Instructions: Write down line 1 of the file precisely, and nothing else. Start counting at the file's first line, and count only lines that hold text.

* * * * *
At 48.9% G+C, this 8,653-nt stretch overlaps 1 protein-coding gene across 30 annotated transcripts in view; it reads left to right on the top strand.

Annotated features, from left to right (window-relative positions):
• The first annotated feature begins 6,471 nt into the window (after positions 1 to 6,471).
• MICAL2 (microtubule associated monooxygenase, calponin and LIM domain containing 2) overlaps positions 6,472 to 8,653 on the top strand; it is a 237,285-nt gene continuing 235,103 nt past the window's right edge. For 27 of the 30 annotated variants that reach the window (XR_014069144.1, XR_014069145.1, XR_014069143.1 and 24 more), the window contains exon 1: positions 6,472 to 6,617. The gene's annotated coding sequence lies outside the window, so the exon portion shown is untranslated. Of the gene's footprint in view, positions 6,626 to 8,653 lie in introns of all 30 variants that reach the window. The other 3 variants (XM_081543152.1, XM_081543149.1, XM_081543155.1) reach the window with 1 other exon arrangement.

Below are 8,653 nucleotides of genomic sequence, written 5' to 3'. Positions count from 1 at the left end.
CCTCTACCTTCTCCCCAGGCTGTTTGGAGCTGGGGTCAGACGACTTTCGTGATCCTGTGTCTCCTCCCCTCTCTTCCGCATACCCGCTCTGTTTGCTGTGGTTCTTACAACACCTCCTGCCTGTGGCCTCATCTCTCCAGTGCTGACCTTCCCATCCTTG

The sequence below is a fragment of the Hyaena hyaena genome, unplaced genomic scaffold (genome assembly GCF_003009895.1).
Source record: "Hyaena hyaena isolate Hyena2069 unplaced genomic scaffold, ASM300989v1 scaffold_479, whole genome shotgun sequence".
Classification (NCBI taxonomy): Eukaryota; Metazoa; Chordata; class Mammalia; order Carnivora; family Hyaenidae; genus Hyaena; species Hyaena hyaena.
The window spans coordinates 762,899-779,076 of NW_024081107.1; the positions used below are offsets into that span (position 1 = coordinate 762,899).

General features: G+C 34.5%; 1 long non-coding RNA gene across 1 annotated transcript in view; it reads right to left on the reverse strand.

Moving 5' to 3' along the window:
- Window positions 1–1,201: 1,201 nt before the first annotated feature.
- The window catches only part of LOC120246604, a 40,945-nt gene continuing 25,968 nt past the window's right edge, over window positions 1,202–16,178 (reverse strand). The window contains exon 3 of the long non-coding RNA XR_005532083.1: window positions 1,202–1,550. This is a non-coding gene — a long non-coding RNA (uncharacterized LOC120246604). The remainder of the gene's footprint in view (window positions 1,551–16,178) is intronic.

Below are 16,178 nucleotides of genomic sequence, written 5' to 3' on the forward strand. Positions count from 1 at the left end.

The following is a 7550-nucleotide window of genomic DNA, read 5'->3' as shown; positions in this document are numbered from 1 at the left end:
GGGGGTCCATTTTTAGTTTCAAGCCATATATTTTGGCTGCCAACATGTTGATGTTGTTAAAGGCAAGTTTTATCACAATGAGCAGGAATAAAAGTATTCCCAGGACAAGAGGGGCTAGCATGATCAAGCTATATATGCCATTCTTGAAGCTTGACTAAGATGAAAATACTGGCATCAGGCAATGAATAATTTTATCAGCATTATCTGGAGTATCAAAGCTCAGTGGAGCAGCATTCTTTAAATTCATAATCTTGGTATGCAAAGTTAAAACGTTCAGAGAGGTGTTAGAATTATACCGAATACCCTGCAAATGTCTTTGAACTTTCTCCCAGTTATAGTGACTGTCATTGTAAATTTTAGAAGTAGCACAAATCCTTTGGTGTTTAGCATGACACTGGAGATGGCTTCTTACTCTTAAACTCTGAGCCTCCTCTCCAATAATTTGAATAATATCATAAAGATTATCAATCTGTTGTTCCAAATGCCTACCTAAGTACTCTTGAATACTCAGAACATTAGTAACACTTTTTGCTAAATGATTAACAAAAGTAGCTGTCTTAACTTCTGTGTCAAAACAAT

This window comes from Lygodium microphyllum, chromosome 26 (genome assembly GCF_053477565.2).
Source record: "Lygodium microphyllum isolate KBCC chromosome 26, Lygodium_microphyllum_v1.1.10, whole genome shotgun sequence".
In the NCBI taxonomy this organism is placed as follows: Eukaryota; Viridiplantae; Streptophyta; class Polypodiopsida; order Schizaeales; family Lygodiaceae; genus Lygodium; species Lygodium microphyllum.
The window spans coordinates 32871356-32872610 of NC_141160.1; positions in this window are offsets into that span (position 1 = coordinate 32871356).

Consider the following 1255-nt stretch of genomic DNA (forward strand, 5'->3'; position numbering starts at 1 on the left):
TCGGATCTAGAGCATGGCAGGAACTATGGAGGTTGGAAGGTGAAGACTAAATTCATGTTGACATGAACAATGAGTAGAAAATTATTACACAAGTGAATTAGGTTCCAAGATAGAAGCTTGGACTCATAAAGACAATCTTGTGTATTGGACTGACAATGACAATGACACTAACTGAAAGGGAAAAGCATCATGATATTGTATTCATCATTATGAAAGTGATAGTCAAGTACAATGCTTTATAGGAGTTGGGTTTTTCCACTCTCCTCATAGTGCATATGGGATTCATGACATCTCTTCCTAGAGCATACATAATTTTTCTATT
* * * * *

At 48.9% G+C, this 8,653-nt stretch overlaps 1 protein-coding gene across 30 annotated transcripts in view; it reads left to right on the top strand.